Difference between revisions of "Flamingo effect"

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"Flamingo effect" is a rare leather problem which occurs on [[finish|pigmented]], light [[smooth leather]]. When the flamingo effect appears, the surface colour changes to pink only in concealed areas (contact surfaces of the pads against each other on the grain side). Also, it only seems to occur when two grain sides of leather rub against one another. Darkness alone does not trigger the phenomenon. Please see below photo.  
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The "flamingo effect" is a rare phenomenon occurring on [[finish|pigmented]], light [[smooth leather]]. When it first appears, the surface colour becomes pink but only in concealed areas (contact surfaces of the pads pressed against each other on the grain side). Also, it only seems to occur when two grain sides of leather rub against one another. Darkness alone does not trigger this problem. Please see the photo below.  
  
  
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''The discolorations are not immediately recognisable, but disturbing. Usually, this happens on relatively new furniture.''<br></p>
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''The discolorations may not be immediately recognisable, but they are disturbing. Usually, this happens on relatively new furniture.''<br></p>
 
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The [[finish|surface pigmentation]] of the leather then becomes reddish or pinkish. Yellowish discolourations also happen but are extremely rare. The reason for this colour change has not been definitively clarified. So far, this phenomenon has happened to furniture leather and within the first couple of years after the purchase. The phenomenon also occurs when the leather is in [[Storage of leather|storage]] and the [[Leather grain - Grain side|grain sides]] are in direct contact.
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The [[finish|surface pigmentation]] of the leather then becomes reddish or pinkish. In extremely rare cases, yellowish discolourations can also develop. The reason for this colour change has not been fully clarified. So far, this phenomenon has happened to furniture leather and within the first couple of years after the purchase. It also occurs when the leather is in [[Storage of leather|storage]] and the [[Leather grain - Grain side|grain sides]] are in direct contact.
  
  
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An explanation for this phenomenon may be a change in the [[leather colour|pigment colour]] or a [[Colour migration|bleeding of dyes]] from the leather into the [[finish|surface pigmentation]]. There is no valid explanation why only contact areas of the [[Leather grain - Grain side|grain side]] are affected and not every leather.
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An explanation for this phenomenon may be a change in the [[leather colour|pigment colour]] or a [[Colour migration|bleeding of dyes]] from the leather into the [[finish|surface pigmentation]]. There is no valid explanation why only contact areas of the [[Leather grain - Grain side|grain side]] are affected and not on all leather.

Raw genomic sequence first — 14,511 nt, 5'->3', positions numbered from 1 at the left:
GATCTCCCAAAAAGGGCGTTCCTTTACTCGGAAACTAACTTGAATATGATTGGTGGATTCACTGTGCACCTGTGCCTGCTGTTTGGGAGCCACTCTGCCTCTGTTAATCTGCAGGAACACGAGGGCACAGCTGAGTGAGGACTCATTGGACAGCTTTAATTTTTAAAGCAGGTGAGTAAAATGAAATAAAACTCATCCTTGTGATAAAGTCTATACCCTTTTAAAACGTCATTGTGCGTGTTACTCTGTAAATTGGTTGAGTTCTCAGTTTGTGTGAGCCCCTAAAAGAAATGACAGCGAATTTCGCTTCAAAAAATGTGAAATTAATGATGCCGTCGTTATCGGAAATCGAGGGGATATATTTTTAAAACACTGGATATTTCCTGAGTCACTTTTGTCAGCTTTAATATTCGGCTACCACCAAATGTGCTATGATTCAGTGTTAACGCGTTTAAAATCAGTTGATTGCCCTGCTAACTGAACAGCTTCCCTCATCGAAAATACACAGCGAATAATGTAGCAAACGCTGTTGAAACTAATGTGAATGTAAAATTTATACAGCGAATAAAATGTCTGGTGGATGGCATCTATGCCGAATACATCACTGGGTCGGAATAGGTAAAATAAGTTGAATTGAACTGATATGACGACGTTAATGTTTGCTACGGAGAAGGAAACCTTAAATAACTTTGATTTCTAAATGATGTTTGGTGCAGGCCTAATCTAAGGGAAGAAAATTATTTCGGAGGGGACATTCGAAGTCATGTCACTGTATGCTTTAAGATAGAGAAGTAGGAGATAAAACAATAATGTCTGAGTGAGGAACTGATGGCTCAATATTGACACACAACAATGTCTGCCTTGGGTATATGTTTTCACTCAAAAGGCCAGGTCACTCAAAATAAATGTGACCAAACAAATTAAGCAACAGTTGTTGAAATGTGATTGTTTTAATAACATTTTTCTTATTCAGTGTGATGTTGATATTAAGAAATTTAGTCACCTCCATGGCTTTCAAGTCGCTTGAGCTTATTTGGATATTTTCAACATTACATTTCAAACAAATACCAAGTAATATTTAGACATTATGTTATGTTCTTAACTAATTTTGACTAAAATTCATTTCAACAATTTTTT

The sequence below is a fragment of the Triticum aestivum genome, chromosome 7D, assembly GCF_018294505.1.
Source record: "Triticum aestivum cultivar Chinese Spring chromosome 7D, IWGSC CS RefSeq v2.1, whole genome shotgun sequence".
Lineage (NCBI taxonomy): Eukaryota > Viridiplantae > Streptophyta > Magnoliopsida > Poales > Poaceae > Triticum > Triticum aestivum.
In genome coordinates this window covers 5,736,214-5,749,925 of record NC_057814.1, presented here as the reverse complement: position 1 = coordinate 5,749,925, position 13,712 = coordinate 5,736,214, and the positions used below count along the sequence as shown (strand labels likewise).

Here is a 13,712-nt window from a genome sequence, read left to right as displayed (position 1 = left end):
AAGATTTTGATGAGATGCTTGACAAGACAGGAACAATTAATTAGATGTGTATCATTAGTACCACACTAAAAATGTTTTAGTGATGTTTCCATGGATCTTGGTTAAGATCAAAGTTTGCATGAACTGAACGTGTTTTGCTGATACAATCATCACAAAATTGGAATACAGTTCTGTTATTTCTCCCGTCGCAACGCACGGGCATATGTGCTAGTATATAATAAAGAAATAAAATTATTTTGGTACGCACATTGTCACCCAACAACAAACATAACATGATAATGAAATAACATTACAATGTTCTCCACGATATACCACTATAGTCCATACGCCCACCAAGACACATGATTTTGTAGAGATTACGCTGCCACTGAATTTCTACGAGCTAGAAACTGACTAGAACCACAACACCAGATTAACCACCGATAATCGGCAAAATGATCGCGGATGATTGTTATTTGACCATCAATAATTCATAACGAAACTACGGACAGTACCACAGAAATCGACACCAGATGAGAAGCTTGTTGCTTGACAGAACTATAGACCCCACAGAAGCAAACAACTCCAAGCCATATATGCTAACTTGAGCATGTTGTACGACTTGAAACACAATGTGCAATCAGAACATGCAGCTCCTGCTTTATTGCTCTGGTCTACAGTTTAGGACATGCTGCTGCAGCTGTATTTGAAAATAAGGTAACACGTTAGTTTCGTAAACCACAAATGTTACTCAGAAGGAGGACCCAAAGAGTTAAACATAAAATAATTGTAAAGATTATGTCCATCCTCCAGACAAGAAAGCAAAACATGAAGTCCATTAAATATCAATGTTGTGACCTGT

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Therefore, according to the current state, there is no solution except to replace the leather or to bleach it by UV light. If leather is replaced, the same leather should not be used, as otherwise the effect will reappear.
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Currently, the only solutions are to replace the leather or to bleach it by UV light. For the replacement option, avoid using the same leather, otherwise the flamingo effect will reappear.
  
  

Latest revision as of 18:24, 10 March 2017

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The "flamingo effect" is a rare phenomenon occurring on pigmented, light smooth leather. When it first appears, the surface colour becomes pink but only in concealed areas (contact surfaces of the pads pressed against each other on the grain side). Also, it only seems to occur when two grain sides of leather rub against one another. Darkness alone does not trigger this problem. Please see the photo below.


Flamingoeffekt-02.jpg

The discolorations may not be immediately recognisable, but they are disturbing. Usually, this happens on relatively new furniture.

 

The surface pigmentation of the leather then becomes reddish or pinkish. In extremely rare cases, yellowish discolourations can also develop. The reason for this colour change has not been fully clarified. So far, this phenomenon has happened to furniture leather and within the first couple of years after the purchase. It also occurs when the leather is in storage and the grain sides are in direct contact.


Leather dealer 50.jpg

Flamingoeffect-2015-02.jpg

Flamingo effect-2015-01.jpg

After extended storage of folded leather, the light-coloured leather becomes reddish in the contact area of the pigmentation.

 

An explanation for this phenomenon may be a change in the pigment colour or a bleeding of dyes from the leather into the surface pigmentation. There is no valid explanation why only contact areas of the grain side are affected and not on all leather.


Xenon-Test-Leder-01.jpg Xenon-Test-Leder-02.jpg

'The xenon test shows that reddish discolouration is significantly reduced by UV irradiation.

 

Currently, the only solutions are to replace the leather or to bleach it by UV light. For the replacement option, avoid using the same leather, otherwise the flamingo effect will reappear.



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